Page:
This week’s Torah Reading is all about the various types of animal sacrifice, but the Haftarah,
from Isaiah, puts the focus on who or what we are sacrificing to.
It’s well known our Talmudic rabbis posited that post-Temple prayer substitutes for sacrifice.
This seems odd. After all, the meaning of sacrifice is to willingly forfeit something of value to a
cause, whereas prayer boils down to offering merely words. Sacrifice at its core is an expense.
“Words,” the saying goes, “are cheap.”
The Haftarah, from chapter 44 in Isaiah, illustrates an inherent problem in confusing prayer with
sacrifice. A person harvests a tree. The wood provides fuel for heat and cooking, while the
person reserves a portion of it from which to carve an idol for worship. The thing from which
benefit has been taken is sacrificed to as if benefit may be given in return. Isaiah asks, does this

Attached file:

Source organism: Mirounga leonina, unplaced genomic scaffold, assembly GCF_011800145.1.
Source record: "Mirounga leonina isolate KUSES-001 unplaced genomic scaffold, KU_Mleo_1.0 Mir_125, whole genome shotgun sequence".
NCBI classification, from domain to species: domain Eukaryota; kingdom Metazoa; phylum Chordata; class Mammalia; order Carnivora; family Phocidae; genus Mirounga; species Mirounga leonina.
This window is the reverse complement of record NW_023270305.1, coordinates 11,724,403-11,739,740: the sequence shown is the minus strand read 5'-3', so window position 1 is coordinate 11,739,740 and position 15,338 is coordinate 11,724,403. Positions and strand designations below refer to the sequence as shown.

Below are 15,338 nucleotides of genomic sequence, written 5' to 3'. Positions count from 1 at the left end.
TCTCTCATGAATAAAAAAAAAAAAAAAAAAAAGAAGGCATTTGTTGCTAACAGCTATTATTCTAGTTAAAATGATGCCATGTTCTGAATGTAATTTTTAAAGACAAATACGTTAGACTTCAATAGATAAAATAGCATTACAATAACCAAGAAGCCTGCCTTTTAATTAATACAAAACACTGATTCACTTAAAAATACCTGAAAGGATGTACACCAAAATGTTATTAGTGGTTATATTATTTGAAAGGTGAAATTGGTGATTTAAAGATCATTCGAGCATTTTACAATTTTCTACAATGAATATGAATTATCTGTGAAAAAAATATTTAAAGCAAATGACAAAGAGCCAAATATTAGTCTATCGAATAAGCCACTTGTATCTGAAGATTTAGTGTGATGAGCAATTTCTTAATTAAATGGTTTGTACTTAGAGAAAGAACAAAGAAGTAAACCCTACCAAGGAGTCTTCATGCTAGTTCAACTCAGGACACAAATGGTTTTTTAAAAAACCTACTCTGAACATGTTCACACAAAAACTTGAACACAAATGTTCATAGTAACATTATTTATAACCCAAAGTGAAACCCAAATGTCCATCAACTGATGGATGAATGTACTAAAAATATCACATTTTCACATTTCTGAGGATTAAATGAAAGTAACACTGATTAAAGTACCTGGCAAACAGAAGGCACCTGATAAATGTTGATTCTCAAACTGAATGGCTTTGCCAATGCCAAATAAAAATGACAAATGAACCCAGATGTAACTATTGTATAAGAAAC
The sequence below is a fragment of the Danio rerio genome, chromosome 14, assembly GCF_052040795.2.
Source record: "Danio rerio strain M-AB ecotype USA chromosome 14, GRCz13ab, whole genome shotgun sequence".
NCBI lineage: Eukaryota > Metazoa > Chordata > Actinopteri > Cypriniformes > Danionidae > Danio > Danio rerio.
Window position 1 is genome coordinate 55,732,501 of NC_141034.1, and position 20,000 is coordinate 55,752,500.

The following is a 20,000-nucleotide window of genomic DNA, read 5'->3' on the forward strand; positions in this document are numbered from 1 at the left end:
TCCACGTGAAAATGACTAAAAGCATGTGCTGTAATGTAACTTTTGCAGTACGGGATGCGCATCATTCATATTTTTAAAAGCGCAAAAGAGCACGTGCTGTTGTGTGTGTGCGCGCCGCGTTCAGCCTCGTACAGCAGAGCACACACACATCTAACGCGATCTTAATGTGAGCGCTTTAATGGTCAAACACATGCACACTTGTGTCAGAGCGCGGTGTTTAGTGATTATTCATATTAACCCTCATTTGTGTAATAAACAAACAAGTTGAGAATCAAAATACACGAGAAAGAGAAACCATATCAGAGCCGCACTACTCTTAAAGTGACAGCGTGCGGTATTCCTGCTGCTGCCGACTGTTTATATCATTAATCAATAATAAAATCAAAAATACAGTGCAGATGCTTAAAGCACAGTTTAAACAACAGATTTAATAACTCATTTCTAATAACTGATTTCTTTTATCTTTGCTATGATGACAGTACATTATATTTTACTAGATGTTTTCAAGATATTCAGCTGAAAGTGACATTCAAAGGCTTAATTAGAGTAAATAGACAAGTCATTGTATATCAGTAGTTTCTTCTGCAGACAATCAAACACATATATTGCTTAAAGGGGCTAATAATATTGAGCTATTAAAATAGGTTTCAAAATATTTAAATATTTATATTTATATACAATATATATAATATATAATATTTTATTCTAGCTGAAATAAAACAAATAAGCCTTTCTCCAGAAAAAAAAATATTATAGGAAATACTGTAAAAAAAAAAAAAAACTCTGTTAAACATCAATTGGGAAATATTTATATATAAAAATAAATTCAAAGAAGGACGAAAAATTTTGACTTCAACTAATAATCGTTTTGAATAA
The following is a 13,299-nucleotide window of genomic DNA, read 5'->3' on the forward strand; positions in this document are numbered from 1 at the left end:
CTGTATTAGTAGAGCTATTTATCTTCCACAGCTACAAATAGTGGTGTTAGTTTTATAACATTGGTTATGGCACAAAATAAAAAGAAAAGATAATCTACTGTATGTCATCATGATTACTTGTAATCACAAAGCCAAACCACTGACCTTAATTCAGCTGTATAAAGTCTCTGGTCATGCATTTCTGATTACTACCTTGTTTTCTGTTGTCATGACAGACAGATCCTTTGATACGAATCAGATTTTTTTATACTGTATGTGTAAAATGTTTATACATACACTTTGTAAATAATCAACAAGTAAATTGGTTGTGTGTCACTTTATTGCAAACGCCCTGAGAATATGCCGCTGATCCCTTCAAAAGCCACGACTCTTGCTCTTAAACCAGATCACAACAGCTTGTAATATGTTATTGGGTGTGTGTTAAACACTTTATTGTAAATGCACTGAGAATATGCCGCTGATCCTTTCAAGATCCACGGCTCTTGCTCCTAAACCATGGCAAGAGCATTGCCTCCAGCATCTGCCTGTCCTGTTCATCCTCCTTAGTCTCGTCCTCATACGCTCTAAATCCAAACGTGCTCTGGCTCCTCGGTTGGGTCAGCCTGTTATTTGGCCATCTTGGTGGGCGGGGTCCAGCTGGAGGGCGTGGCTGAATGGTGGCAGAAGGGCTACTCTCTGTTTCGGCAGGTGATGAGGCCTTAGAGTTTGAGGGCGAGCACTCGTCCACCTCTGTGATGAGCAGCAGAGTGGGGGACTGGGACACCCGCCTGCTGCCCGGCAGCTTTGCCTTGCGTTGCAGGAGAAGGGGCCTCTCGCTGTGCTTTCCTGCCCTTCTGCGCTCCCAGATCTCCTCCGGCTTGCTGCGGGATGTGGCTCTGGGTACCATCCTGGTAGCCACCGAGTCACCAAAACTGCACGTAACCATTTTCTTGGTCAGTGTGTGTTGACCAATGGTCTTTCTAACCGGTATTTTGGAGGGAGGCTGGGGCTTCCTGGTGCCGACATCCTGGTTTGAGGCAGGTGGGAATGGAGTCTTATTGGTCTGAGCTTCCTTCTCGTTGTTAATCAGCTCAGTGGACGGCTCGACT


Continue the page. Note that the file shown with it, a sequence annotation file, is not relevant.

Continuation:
person not realize that the source of derived benefit and the object of worship are both merely
the same potential pile of ashes? Rather, the prophet admonishes, let us direct our prayer
toward that which inspires the entire forest to sing. (Isa. 44:23) We may feel an irrepressible
need to “give back,” but the ultimate source of benefit gives to us without receiving. All we can
do is say “Thank you.”
Drawing upon verses elsewhere in Isaiah, Rabbi Elazar concludes, “Prayer is greater than
sacrifice,” for God has no need of these offerings. (Ber. 32b) Words of prayer are different. For
God, acknowledgment is the finest response. (Rashi)